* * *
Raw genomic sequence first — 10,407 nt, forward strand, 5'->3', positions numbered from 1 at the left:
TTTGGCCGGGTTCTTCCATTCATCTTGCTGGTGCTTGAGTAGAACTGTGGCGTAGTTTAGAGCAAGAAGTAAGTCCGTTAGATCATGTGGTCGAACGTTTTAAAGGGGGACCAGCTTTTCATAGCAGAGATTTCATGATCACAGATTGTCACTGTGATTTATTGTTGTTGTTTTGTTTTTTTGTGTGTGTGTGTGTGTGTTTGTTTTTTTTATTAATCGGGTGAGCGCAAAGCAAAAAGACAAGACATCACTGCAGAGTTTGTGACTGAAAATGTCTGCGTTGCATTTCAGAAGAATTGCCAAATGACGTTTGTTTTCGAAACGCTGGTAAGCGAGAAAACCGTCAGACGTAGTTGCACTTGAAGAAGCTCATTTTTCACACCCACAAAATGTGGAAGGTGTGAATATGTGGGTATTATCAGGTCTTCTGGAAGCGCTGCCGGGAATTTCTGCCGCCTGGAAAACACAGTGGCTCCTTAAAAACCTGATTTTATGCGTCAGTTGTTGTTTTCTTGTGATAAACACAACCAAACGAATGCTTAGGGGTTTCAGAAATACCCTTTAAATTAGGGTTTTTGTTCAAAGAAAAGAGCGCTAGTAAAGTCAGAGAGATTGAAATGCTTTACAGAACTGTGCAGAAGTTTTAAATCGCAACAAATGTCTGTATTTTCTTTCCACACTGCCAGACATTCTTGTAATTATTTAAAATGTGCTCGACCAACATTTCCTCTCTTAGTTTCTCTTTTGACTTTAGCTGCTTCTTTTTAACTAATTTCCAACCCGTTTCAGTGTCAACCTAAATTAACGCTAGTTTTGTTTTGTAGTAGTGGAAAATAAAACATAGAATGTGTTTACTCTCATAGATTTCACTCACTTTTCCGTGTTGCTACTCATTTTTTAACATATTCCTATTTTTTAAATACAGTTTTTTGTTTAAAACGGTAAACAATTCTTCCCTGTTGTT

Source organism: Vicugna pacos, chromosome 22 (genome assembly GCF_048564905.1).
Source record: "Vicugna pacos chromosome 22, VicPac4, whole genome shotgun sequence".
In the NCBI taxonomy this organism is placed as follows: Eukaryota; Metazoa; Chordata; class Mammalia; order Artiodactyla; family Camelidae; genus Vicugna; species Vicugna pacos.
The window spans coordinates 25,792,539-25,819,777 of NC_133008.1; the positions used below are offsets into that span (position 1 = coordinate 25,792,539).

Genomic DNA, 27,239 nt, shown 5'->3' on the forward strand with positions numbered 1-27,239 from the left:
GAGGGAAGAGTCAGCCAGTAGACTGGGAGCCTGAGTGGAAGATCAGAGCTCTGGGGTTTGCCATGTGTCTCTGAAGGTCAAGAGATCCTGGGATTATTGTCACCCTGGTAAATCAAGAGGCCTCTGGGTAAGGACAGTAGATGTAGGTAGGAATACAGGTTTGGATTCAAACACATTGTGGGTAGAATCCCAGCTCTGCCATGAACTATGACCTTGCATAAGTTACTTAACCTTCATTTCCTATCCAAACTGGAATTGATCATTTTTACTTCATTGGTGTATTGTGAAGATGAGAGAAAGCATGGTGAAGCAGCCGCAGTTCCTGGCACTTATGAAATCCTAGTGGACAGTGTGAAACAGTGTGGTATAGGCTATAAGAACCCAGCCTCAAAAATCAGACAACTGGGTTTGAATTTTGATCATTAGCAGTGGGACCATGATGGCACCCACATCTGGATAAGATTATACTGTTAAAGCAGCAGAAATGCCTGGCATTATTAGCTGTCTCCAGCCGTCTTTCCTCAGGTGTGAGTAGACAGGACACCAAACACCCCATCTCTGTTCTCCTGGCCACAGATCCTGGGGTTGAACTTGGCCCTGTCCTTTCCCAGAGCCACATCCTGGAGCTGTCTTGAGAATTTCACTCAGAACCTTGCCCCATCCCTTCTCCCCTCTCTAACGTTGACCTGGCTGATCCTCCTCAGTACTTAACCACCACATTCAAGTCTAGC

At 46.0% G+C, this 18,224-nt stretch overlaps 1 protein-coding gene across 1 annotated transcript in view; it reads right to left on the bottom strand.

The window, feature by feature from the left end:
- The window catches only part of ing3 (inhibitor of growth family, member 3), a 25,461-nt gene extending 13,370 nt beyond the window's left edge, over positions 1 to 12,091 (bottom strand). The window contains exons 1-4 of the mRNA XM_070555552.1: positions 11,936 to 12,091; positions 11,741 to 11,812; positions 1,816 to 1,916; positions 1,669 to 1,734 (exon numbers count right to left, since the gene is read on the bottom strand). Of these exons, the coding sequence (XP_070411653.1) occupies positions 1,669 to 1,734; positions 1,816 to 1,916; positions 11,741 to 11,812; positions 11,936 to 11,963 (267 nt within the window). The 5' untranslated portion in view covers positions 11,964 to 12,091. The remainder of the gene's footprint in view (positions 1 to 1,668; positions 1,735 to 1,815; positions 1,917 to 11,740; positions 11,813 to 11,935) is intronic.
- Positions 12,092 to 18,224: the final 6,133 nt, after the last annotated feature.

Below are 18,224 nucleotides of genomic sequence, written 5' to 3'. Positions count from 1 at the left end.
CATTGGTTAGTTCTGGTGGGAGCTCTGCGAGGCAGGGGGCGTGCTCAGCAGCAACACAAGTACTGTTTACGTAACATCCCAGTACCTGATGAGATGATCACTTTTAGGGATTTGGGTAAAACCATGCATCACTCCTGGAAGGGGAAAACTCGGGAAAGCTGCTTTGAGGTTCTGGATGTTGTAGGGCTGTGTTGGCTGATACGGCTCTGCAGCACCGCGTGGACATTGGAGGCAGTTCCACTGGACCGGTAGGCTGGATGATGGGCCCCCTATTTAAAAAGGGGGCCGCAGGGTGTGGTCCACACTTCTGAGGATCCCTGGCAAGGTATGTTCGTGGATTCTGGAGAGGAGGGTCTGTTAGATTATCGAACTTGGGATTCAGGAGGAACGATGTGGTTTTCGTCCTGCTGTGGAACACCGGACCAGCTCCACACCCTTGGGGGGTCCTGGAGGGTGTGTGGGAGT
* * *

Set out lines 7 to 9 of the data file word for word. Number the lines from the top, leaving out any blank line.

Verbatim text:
Genomic DNA, 27,239 nt, shown 5'->3' on the forward strand with positions numbered 1-27,239 from the left:
GAGGGAAGAGTCAGCCAGTAGACTGGGAGCCTGAGTGGAAGATCAGAGCTCTGGGGTTTGCCATGTGTCTCTGAAGGTCAAGAGATCCTGGGATTATTGTCACCCTGGTAAATCAAGAGGCCTCTGGGTAAGGACAGTAGATGTAGGTAGGAATACAGGTTTGGATTCAAACACATTGTGGGTAGAATCCCAGCTCTGCCATGAACTATGACCTTGCATAAGTTACTTAACCTTCATTTCCTATCCAAACTGGAATTGATCATTTTTACTTCATTGGTGTATTGTGAAGATGAGAGAAAGCATGGTGAAGCAGCCGCAGTTCCTGGCACTTATGAAATCCTAGTGGACAGTGTGAAACAGTGTGGTATAGGCTATAAGAACCCAGCCTCAAAAATCAGACAACTGGGTTTGAATTTTGATCATTAGCAGTGGGACCATGATGGCACCCACATCTGGATAAGATTATACTGTTAAAGCAGCAGAAATGCCTGGCATTATTAGCTGTCTCCAGCCGTCTTTCCTCAGGTGTGAGTAGACAGGACACCAAACACCCCATCTCTGTTCTCCTGGCCACAGATCCTGGGGTTGAACTTGGCCCTGTCCTTTCCCAGAGCCACATCCTGGAGCTGTCTTGAGAATTTCACTCAGAACCTTGCCCCATCCCTTCTCCCCTCTCTAACGTTGACCTGGCTGATCCTCCTCAGTACTTAACCACCACATTCAAGTCTAGC

At 46.0% G+C, this 18,224-nt stretch overlaps 1 protein-coding gene across 1 annotated transcript in view; it reads right to left on the bottom strand.